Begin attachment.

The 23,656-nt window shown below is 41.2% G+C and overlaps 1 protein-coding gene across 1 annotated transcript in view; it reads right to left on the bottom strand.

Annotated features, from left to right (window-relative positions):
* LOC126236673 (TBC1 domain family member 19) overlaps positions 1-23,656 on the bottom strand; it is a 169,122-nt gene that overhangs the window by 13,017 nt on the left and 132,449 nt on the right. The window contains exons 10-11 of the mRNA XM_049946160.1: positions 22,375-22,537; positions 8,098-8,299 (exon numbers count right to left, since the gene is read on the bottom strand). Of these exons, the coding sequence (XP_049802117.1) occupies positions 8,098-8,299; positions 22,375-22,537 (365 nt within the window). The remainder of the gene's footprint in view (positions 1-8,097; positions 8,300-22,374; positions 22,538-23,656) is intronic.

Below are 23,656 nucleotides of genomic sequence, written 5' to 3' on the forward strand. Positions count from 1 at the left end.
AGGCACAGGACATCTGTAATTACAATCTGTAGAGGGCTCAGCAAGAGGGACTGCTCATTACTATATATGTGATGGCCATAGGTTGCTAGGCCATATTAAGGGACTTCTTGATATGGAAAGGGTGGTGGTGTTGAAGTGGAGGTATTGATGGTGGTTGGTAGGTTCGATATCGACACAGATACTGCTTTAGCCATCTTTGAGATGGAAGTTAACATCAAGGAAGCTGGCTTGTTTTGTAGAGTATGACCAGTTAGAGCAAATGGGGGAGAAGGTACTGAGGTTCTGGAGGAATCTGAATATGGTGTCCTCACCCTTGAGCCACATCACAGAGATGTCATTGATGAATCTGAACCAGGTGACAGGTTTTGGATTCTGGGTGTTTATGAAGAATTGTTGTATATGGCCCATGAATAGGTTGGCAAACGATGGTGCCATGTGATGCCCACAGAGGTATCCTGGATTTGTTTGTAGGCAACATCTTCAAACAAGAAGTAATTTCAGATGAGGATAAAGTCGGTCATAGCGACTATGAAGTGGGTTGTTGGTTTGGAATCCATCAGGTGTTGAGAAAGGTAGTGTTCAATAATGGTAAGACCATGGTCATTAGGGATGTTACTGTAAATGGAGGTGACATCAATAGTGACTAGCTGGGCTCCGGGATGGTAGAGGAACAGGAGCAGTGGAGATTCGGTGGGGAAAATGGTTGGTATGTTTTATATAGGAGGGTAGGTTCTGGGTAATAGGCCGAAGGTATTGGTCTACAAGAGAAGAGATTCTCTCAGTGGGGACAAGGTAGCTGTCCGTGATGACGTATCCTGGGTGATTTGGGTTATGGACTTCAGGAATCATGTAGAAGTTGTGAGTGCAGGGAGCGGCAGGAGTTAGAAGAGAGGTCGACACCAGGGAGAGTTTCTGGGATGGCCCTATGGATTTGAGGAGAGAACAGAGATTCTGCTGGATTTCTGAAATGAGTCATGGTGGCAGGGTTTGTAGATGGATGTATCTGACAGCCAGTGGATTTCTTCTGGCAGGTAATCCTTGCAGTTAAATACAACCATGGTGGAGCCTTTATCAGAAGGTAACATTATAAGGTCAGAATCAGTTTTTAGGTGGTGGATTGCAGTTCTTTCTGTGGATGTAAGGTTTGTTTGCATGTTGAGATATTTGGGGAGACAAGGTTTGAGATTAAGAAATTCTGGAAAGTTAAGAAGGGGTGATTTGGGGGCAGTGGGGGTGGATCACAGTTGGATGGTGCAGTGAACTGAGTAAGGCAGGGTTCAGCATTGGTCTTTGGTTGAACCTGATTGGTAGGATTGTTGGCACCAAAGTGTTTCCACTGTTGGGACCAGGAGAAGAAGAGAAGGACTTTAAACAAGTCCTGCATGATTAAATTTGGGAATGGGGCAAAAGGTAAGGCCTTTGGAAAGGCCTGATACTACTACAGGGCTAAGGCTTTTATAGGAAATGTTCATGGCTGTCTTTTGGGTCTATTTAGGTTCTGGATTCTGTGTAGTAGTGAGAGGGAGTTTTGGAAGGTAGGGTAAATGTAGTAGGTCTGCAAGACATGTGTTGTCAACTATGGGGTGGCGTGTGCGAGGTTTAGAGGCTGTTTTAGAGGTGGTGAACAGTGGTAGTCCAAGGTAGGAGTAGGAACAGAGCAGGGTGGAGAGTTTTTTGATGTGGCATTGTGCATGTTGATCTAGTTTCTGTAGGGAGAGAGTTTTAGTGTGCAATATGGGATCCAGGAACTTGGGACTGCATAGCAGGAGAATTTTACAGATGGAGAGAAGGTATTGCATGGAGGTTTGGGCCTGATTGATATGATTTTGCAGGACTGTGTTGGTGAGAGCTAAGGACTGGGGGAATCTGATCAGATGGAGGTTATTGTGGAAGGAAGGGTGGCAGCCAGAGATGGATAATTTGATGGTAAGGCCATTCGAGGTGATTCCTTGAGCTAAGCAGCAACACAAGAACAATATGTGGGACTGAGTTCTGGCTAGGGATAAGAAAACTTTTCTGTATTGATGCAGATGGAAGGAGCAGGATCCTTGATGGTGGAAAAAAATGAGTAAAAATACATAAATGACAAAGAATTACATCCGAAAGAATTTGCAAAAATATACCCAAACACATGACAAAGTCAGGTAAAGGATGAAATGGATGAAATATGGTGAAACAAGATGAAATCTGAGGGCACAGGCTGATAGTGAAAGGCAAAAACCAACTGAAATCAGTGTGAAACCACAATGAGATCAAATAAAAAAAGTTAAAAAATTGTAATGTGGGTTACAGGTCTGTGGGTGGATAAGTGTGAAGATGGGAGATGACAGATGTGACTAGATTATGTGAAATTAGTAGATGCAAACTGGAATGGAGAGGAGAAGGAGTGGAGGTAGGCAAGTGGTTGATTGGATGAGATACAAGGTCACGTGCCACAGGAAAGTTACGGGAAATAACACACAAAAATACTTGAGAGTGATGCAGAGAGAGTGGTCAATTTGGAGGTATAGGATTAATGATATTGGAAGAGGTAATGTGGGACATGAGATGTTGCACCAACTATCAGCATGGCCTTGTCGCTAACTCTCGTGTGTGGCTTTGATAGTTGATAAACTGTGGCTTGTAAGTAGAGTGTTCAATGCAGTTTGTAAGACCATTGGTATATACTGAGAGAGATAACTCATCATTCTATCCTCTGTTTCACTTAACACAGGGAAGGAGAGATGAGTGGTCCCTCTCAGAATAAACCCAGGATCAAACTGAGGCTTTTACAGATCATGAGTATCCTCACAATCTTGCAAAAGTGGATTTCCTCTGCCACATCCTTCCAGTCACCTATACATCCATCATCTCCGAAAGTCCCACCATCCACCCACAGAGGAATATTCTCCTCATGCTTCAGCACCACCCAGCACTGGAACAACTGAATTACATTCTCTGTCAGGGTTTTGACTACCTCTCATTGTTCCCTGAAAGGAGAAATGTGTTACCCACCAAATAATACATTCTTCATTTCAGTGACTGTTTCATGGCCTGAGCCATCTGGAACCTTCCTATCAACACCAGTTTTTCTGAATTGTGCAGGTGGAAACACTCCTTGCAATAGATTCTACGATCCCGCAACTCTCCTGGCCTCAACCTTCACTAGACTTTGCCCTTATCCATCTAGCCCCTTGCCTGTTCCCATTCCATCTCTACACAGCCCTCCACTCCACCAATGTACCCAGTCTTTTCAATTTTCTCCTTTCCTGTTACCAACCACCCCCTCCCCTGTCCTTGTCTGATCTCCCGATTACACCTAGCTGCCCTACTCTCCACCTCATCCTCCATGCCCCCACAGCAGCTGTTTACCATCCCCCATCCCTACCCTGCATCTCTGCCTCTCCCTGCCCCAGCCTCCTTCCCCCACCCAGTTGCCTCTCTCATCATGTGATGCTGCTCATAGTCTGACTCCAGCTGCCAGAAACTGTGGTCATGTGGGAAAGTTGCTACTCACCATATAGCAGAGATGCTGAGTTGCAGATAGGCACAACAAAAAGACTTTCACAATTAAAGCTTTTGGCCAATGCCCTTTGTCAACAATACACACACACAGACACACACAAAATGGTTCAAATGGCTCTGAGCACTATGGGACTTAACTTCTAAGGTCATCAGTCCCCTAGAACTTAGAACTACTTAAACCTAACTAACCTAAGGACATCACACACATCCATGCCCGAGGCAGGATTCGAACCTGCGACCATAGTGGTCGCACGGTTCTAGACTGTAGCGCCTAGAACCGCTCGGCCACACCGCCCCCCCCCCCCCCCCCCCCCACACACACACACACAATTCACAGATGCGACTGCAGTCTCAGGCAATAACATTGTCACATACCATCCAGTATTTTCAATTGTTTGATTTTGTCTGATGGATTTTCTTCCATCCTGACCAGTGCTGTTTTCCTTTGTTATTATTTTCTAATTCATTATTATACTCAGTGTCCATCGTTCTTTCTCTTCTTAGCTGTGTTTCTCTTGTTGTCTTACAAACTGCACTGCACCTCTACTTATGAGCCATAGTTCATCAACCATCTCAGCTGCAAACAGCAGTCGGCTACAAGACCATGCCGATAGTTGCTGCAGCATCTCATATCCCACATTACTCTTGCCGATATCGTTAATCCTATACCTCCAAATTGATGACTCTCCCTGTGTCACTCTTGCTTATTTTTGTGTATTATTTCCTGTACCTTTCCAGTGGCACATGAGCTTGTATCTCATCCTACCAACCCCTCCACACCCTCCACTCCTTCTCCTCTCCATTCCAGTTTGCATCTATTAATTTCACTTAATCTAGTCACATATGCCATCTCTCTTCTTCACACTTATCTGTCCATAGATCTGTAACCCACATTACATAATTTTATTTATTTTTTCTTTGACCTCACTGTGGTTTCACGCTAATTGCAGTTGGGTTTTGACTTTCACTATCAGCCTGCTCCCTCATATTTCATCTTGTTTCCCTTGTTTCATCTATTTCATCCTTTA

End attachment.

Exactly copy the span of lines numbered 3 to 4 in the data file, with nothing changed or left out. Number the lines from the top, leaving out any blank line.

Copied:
* LOC126236673 (TBC1 domain family member 19) overlaps positions 1-23,656 on the bottom strand; it is a 169,122-nt gene that overhangs the window by 13,017 nt on the left and 132,449 nt on the right. The window contains exons 10-11 of the mRNA XM_049946160.1: positions 22,375-22,537; positions 8,098-8,299 (exon numbers count right to left, since the gene is read on the bottom strand). Of these exons, the coding sequence (XP_049802117.1) occupies positions 8,098-8,299; positions 22,375-22,537 (365 nt within the window). The remainder of the gene's footprint in view (positions 1-8,097; positions 8,300-22,374; positions 22,538-23,656) is intronic.

Below are 23,656 nucleotides of genomic sequence, written 5' to 3' on the forward strand. Positions count from 1 at the left end.